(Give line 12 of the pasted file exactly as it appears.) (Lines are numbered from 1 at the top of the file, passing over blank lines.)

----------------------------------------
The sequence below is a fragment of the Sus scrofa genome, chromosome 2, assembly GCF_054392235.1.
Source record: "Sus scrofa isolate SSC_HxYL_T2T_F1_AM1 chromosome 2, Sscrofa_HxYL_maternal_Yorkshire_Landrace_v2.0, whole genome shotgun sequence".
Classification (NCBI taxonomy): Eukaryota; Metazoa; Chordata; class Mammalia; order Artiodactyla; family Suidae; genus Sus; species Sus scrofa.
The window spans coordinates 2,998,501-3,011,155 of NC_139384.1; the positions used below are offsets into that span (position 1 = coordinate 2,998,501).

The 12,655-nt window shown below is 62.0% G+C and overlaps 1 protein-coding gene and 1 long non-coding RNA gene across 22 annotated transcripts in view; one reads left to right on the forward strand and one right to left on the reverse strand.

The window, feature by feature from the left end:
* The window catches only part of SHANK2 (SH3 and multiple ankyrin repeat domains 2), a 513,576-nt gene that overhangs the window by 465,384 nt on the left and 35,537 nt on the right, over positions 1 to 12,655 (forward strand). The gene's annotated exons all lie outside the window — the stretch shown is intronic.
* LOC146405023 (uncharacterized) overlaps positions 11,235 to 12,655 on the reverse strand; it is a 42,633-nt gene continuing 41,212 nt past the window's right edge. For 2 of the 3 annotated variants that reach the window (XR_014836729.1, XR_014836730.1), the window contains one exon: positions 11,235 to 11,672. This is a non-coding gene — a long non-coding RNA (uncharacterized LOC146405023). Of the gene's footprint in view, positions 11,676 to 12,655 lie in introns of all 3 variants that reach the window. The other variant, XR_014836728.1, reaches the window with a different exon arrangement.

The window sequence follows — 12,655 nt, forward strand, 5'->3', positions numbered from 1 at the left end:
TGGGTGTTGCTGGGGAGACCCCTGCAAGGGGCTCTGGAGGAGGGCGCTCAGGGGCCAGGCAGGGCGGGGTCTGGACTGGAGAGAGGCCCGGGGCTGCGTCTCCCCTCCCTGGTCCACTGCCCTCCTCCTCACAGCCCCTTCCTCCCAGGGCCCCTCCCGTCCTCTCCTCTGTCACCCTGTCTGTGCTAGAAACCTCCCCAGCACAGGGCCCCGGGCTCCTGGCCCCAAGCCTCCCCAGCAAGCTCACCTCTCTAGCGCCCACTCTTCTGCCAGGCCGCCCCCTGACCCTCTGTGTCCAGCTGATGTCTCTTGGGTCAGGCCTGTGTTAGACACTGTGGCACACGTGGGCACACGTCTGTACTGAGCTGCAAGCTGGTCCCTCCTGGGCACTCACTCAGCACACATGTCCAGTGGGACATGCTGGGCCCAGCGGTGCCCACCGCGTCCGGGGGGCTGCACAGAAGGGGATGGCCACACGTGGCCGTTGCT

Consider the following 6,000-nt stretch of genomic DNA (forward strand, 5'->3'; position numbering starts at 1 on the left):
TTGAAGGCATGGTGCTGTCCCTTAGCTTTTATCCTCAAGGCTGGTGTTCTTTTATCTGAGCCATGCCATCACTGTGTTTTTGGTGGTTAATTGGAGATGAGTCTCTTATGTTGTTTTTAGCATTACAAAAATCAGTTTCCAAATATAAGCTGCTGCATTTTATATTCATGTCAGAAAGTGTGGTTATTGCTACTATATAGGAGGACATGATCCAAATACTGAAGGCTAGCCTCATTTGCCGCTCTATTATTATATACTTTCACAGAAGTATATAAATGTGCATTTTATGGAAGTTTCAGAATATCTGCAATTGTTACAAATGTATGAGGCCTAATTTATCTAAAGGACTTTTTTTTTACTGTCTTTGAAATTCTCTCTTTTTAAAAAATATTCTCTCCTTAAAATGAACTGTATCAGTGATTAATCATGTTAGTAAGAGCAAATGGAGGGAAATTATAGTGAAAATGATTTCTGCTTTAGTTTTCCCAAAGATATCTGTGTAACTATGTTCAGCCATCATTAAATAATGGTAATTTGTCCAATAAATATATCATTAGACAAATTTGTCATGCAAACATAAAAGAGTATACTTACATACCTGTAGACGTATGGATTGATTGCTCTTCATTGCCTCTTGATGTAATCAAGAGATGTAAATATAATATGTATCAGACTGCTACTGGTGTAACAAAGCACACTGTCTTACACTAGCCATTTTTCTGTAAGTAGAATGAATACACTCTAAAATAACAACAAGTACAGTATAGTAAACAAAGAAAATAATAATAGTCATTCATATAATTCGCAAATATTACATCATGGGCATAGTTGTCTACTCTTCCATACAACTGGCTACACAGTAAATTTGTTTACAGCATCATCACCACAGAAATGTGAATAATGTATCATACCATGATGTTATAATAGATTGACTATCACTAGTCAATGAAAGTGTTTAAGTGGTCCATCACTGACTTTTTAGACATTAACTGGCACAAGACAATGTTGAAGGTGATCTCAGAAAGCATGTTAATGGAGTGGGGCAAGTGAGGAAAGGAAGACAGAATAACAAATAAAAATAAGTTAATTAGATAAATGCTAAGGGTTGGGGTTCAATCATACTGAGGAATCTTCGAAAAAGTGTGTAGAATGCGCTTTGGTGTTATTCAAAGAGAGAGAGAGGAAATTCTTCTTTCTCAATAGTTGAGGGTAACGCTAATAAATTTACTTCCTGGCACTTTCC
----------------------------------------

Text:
TTGAAGGCATGGTGCTGTCCCTTAGCTTTTATCCTCAAGGCTGGTGTTCTTTTATCTGAGCCATGCCATCACTGTGTTTTTGGTGGTTAATTGGAGATGAGTCTCTTATGTTGTTTTTAGCATTACAAAAATCAGTTTCCAAATATAAGCTGCTGCATTTTATATTCATGTCAGAAAGTGTGGTTATTGCTACTATATAGGAGGACATGATCCAAATACTGAAGGCTAGCCTCATTTGCCGCTCTATTATTATATACTTTCACAGAAGTATATAAATGTGCATTTTATGGAAGTTTCAGAATATCTGCAATTGTTACAAATGTATGAGGCCTAATTTATCTAAAGGACTTTTTTTTTACTGTCTTTGAAATTCTCTCTTTTTAAAAAATATTCTCTCCTTAAAATGAACTGTATCAGTGATTAATCATGTTAGTAAGAGCAAATGGAGGGAAATTATAGTGAAAATGATTTCTGCTTTAGTTTTCCCAAAGATATCTGTGTAACTATGTTCAGCCATCATTAAATAATGGTAATTTGTCCAATAAATATATCATTAGACAAATTTGTCATGCAAACATAAAAGAGTATACTTACATACCTGTAGACGTATGGATTGATTGCTCTTCATTGCCTCTTGATGTAATCAAGAGATGTAAATATAATATGTATCAGACTGCTACTGGTGTAACAAAGCACACTGTCTTACACTAGCCATTTTTCTGTAAGTAGAATGAATACACTCTAAAATAACAACAAGTACAGTATAGTAAACAAAGAAAATAATAATAGTCATTCATATAATTCGCAAATATTACATCATGGGCATAGTTGTCTACTCTTCCATACAACTGGCTACACAGTAAATTTGTTTACAGCATCATCACCACAGAAATGTGAATAATGTATCATACCATGATGTTATAATAGATTGACTATCACTAGTCAATGAAAGTGTTTAAGTGGTCCATCACTGACTTTTTAGACATTAACTGGCACAAGACAATGTTGAAGGTGATCTCAGAAAGCATGTTAATGGAGTGGGGCAAGTGAGGAAAGGAAGACAGAATAACAAATAAAAATAAGTTAATTAGATAAATGCTAAGGGTTGGGGTTCAATCATACTGAGGAATCTTCGAAAAAGTGTGTAGAATGCGCTTTGGTGTTATTCAAAGAGAGAGAGAGGAAATTCTTCTTTCTCAATAGTTGAGGGTAACGCTAATAAATTTACTTCCTGGCACTTTCC